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December 2022: Reminder: California Pay Transparency Goes Into Effect In 2023

07 Dec


Update Applicable to:
All employers in the state of California.

What happened?
In our previous communication here, we notified you that Governor Newsom signed Senate Bill 1162 (SB 1162) into law, which expands pay transparency and reporting requirements for employers doing business in California, amending Section 12999 of the California Government Code and Section 432.3 of the California Labor Code. This is an update to that communication.

What are the details?
Effective January 1, 2023, employers must affirmatively disclose pay ranges in job postings. Employers with 15 or more employees must affirmatively disclose the pay ranges for job positions. This includes job listings through third-party staffing agencies.

In addition, if any employee requests to see the pay scale for their current position, the employer must disclose it. Employers must keep records of each employee’s title and wage history. These records must be maintained for the entire employment period and stored for three years after their employment ends.  But employers have until May 10, 2023, to submit their first pay data reports. After that, they must send pay data reports each year on the second Wednesday of May.  Separate reports for employees and labor contractors are required if the thresholds are met: at least 100 employees and at least 100 labor contractors.

What changes does California law SB 1162 make to current pay data reporting requirements? 
The main pay data reporting changes are as follows:

  • In addition to the reporting for employees if an employer has at least 100 employees, an employer must also submit a separate report if there are at least 100 labor contractors 
  • The reports must identify the mean and median pay data for combinations of gender and race/ethnicity
  • The reports must be submitted even if not required to send EEO-1 reports to the Equal Employment Opportunity Commission
  • Failing to report can result in civil penalties of up to $100 per employee and can further increase to $200 per employee for repeat violations

How does SB 1162 California define “pay scale”?
SB 1162 defines “pay scale” as the “salary or hourly wage range that the employer reasonably expects to pay for that position.” 

Are there penalties for failing to disclose pay ranges in job listings?
Penalties for non-compliance have indeed been introduced. For example, civil penalties can soar up to $10,000 per violation if an organization fails to comply with pay disclosure requirements.

How does California law SB 1162 affect employers outside California?
For pay data reports:
SB 1162 requires employers with 100 or more employees, with at least one employee working in California, to submit pay data reports. This means employers from any U.S. state must file a report if they have at least 100 employees and one or more work in California.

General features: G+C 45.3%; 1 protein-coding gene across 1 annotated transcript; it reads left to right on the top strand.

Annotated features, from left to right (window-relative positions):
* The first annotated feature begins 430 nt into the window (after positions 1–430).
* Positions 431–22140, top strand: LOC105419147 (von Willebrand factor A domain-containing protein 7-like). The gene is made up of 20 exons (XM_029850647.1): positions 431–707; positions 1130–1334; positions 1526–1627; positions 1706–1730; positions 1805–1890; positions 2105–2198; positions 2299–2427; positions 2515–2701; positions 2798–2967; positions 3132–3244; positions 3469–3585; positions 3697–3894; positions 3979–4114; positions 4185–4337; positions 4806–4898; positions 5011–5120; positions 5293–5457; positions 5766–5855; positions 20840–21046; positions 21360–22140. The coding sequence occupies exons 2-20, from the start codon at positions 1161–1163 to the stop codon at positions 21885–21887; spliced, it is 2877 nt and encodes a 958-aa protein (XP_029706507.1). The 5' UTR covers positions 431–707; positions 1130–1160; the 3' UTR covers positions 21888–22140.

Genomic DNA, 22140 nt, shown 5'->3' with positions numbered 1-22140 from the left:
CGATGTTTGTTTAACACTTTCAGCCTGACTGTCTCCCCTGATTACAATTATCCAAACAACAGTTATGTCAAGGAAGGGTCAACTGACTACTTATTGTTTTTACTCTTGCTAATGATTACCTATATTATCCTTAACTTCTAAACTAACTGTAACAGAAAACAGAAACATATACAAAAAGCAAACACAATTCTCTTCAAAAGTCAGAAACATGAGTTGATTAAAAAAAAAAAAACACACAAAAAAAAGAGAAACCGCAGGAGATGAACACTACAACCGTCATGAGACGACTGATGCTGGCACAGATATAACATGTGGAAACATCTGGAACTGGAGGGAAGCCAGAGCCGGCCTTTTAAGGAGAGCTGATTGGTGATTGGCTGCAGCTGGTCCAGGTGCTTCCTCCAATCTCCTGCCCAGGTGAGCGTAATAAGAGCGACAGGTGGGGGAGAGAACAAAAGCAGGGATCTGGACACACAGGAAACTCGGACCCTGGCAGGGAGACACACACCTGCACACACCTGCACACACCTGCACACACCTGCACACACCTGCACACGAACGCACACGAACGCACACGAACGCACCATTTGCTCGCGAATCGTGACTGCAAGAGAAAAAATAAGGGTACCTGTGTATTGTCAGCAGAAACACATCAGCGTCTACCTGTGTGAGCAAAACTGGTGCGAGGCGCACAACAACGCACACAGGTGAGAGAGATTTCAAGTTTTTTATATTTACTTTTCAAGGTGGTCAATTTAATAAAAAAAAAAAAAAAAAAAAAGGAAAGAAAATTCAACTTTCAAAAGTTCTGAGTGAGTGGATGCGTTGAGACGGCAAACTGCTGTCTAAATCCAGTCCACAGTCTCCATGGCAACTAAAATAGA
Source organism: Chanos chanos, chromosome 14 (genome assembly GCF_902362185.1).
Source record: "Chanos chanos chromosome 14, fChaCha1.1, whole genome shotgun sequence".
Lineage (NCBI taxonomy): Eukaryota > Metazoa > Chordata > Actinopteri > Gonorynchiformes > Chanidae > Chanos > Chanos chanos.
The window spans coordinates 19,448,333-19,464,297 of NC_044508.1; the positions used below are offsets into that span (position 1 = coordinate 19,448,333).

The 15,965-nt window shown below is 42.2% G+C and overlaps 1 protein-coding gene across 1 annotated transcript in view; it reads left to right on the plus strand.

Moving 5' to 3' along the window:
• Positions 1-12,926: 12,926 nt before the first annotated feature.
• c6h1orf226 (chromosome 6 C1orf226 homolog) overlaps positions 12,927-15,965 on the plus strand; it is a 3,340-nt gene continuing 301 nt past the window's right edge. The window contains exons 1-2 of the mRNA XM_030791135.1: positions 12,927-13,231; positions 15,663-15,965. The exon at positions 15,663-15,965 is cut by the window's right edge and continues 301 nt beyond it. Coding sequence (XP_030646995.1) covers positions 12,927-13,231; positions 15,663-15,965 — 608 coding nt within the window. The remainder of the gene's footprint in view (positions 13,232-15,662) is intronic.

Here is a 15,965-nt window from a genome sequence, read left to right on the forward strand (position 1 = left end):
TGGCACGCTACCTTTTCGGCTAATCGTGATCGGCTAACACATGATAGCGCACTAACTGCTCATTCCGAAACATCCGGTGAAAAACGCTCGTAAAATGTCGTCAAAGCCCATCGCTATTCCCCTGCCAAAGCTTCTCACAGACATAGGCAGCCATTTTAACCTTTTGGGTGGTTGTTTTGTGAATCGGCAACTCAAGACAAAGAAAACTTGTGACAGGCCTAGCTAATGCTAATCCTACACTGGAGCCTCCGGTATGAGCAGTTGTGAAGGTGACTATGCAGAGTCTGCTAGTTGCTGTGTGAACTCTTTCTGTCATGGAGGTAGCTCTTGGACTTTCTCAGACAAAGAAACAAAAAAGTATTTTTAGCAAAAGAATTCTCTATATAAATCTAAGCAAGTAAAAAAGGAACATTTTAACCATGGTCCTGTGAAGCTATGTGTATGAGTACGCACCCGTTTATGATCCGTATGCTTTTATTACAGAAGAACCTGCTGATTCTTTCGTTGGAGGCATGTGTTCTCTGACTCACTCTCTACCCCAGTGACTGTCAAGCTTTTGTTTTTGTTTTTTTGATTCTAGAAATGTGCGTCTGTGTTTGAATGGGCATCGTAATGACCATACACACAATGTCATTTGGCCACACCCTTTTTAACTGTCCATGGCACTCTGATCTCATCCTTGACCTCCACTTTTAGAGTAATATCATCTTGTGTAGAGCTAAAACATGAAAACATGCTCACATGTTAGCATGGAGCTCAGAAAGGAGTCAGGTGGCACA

An organization in California won’t be required to file a pay data report if it has 100 employees but none work in California. 

This information is based on the Civil Rights Department’s FAQs for the previous pay reporting law. Though unlikely, it can change. 

For pay scale disclosure:
SB 1162 requires employees with 15 employees or more to disclose pay ranges in job postings. But should employers outside California count all employees or just the ones in California? This is unclear. 

Now that California SB 1162 has been signed into law, the Civil Rights Department may provide further clarification soon. 

For more information, please see the links below:

Previous Vensure Communication (October 3, 2022)


Article 1Article 2Article 3

What do employers need to do?
Employers should review the links provided above and prepare to make adjustments to their data reporting policies and job postings to ensure they are in compliance with the law come January 1, 2023.

Need help understanding how changes to employment laws will affect your business?

Learn more about how Vensure's California PEO services can help you navigate complex employment laws and keep your business compliant.

This communication is intended solely for the purpose of conveying information. The present post might incorporate hyperlinks directing readers to websites managed by third-party entities. The inclusion of any links within this communication is meant to serve as points of reference and could encompass opinion articles from various law firms, articles from HR associations, official websites, news releases, and documents of government agencies, and other relevant third-party sources. Vensure has no authority over these external websites and bears no responsibility for their content. Furthermore, Vensure does not endorse the materials present on these websites. The contents of this communication should not be interpreted as legal advice or as a legal standpoint concerning specific facts or scenarios. Nor should it be deemed an exhaustive compilation of facts potentially pertinent to federal, state, or local laws. It is strongly advised that employers solicit legal guidance from an employment attorney when undertaking actions in response to any legal updates provided. This is due to the possibility of future alterations occurring in federal, state, and local laws, regulations, as well as the directives and guidelines issued by governing agencies. These changes may transpire at any given time, potentially rendering certain portions of the content within this update void or inaccurate.

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